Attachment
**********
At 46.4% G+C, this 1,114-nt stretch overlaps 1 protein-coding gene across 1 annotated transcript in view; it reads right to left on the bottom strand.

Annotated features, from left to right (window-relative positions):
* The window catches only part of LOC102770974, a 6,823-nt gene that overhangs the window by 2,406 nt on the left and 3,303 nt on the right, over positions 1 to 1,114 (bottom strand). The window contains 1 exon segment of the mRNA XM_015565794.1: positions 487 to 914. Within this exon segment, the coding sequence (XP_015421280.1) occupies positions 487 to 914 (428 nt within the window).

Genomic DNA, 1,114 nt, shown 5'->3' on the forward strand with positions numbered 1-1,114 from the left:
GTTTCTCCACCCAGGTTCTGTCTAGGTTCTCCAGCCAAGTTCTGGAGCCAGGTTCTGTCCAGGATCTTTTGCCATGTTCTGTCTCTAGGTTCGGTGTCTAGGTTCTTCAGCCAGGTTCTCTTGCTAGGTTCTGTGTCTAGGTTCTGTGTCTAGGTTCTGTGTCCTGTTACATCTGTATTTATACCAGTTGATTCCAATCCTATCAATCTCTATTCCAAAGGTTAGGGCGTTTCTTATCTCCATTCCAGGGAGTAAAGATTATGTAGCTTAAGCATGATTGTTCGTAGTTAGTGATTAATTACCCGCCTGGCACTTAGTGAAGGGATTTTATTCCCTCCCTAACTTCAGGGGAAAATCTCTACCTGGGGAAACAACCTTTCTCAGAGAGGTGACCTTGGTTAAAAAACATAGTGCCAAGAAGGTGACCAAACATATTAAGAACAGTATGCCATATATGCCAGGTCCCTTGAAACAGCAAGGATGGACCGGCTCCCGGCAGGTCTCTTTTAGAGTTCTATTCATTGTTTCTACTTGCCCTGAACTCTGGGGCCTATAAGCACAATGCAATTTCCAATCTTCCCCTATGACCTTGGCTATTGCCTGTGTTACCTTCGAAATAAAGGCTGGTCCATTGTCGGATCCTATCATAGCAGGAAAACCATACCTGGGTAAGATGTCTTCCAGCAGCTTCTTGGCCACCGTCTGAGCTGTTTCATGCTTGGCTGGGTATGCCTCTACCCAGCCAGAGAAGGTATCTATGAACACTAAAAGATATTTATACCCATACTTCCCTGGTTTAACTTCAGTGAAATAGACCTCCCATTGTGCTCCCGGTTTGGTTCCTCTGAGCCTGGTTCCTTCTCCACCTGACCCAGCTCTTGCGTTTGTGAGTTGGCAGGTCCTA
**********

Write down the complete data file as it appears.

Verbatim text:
At 46.4% G+C, this 1,114-nt stretch overlaps 1 protein-coding gene across 1 annotated transcript in view; it reads right to left on the bottom strand.

Annotated features, from left to right (window-relative positions):
* The window catches only part of LOC102770974, a 6,823-nt gene that overhangs the window by 2,406 nt on the left and 3,303 nt on the right, over positions 1 to 1,114 (bottom strand). The window contains 1 exon segment of the mRNA XM_015565794.1: positions 487 to 914. Within this exon segment, the coding sequence (XP_015421280.1) occupies positions 487 to 914 (428 nt within the window).

Genomic DNA, 1,114 nt, shown 5'->3' on the forward strand with positions numbered 1-1,114 from the left:
GTTTCTCCACCCAGGTTCTGTCTAGGTTCTCCAGCCAAGTTCTGGAGCCAGGTTCTGTCCAGGATCTTTTGCCATGTTCTGTCTCTAGGTTCGGTGTCTAGGTTCTTCAGCCAGGTTCTCTTGCTAGGTTCTGTGTCTAGGTTCTGTGTCTAGGTTCTGTGTCCTGTTACATCTGTATTTATACCAGTTGATTCCAATCCTATCAATCTCTATTCCAAAGGTTAGGGCGTTTCTTATCTCCATTCCAGGGAGTAAAGATTATGTAGCTTAAGCATGATTGTTCGTAGTTAGTGATTAATTACCCGCCTGGCACTTAGTGAAGGGATTTTATTCCCTCCCTAACTTCAGGGGAAAATCTCTACCTGGGGAAACAACCTTTCTCAGAGAGGTGACCTTGGTTAAAAAACATAGTGCCAAGAAGGTGACCAAACATATTAAGAACAGTATGCCATATATGCCAGGTCCCTTGAAACAGCAAGGATGGACCGGCTCCCGGCAGGTCTCTTTTAGAGTTCTATTCATTGTTTCTACTTGCCCTGAACTCTGGGGCCTATAAGCACAATGCAATTTCCAATCTTCCCCTATGACCTTGGCTATTGCCTGTGTTACCTTCGAAATAAAGGCTGGTCCATTGTCGGATCCTATCATAGCAGGAAAACCATACCTGGGTAAGATGTCTTCCAGCAGCTTCTTGGCCACCGTCTGAGCTGTTTCATGCTTGGCTGGGTATGCCTCTACCCAGCCAGAGAAGGTATCTATGAACACTAAAAGATATTTATACCCATACTTCCCTGGTTTAACTTCAGTGAAATAGACCTCCCATTGTGCTCCCGGTTTGGTTCCTCTGAGCCTGGTTCCTTCTCCACCTGACCCAGCTCTTGCGTTTGTGAGTTGGCAGGTCCTA